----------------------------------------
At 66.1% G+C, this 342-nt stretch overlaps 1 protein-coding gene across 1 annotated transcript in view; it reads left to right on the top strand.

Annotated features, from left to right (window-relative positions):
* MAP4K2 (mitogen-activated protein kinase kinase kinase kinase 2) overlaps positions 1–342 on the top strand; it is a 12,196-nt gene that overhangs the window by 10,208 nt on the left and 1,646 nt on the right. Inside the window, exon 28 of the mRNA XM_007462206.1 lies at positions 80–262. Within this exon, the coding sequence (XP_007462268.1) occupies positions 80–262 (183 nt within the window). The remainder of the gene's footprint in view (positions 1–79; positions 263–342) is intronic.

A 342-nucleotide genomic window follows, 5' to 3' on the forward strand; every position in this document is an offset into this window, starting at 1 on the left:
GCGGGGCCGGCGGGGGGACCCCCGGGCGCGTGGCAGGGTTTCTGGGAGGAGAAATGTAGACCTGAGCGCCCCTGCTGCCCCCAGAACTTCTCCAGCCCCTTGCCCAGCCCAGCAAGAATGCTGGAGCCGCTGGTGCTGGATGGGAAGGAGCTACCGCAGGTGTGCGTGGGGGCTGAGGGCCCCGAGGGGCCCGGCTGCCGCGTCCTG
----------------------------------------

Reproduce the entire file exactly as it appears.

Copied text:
At 66.1% G+C, this 342-nt stretch overlaps 1 protein-coding gene across 1 annotated transcript in view; it reads left to right on the top strand.

Annotated features, from left to right (window-relative positions):
* MAP4K2 (mitogen-activated protein kinase kinase kinase kinase 2) overlaps positions 1–342 on the top strand; it is a 12,196-nt gene that overhangs the window by 10,208 nt on the left and 1,646 nt on the right. Inside the window, exon 28 of the mRNA XM_007462206.1 lies at positions 80–262. Within this exon, the coding sequence (XP_007462268.1) occupies positions 80–262 (183 nt within the window). The remainder of the gene's footprint in view (positions 1–79; positions 263–342) is intronic.

A 342-nucleotide genomic window follows, 5' to 3' on the forward strand; every position in this document is an offset into this window, starting at 1 on the left:
GCGGGGCCGGCGGGGGGACCCCCGGGCGCGTGGCAGGGTTTCTGGGAGGAGAAATGTAGACCTGAGCGCCCCTGCTGCCCCCAGAACTTCTCCAGCCCCTTGCCCAGCCCAGCAAGAATGCTGGAGCCGCTGGTGCTGGATGGGAAGGAGCTACCGCAGGTGTGCGTGGGGGCTGAGGGCCCCGAGGGGCCCGGCTGCCGCGTCCTG